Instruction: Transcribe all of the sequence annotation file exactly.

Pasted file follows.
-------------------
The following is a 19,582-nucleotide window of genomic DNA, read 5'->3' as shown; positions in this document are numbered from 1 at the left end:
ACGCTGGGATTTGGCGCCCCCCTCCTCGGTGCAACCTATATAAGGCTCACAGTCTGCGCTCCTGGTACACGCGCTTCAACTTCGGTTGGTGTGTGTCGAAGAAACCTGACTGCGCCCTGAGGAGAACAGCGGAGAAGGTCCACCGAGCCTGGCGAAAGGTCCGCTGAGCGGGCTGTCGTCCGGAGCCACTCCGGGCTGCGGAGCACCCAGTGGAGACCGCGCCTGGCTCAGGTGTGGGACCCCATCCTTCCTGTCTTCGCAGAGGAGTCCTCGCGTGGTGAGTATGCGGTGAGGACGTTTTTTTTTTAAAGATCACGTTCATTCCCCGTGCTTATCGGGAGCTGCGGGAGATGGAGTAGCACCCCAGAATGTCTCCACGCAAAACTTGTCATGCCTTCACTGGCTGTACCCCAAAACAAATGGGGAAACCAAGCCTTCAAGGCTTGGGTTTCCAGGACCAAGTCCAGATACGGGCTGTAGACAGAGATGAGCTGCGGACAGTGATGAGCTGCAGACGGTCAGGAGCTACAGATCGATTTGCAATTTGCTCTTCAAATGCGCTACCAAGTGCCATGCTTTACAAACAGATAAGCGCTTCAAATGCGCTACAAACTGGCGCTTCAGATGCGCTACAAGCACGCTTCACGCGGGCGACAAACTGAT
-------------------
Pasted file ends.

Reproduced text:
The following is a 19,582-nucleotide window of genomic DNA, read 5'->3' as shown; positions in this document are numbered from 1 at the left end:
ACGCTGGGATTTGGCGCCCCCCTCCTCGGTGCAACCTATATAAGGCTCACAGTCTGCGCTCCTGGTACACGCGCTTCAACTTCGGTTGGTGTGTGTCGAAGAAACCTGACTGCGCCCTGAGGAGAACAGCGGAGAAGGTCCACCGAGCCTGGCGAAAGGTCCGCTGAGCGGGCTGTCGTCCGGAGCCACTCCGGGCTGCGGAGCACCCAGTGGAGACCGCGCCTGGCTCAGGTGTGGGACCCCATCCTTCCTGTCTTCGCAGAGGAGTCCTCGCGTGGTGAGTATGCGGTGAGGACGTTTTTTTTTTAAAGATCACGTTCATTCCCCGTGCTTATCGGGAGCTGCGGGAGATGGAGTAGCACCCCAGAATGTCTCCACGCAAAACTTGTCATGCCTTCACTGGCTGTACCCCAAAACAAATGGGGAAACCAAGCCTTCAAGGCTTGGGTTTCCAGGACCAAGTCCAGATACGGGCTGTAGACAGAGATGAGCTGCGGACAGTGATGAGCTGCAGACGGTCAGGAGCTACAGATCGATTTGCAATTTGCTCTTCAAATGCGCTACCAAGTGCCATGCTTTACAAACAGATAAGCGCTTCAAATGCGCTACAAACTGGCGCTTCAGATGCGCTACAAGCACGCTTCACGCGGGCGACAAACTGAT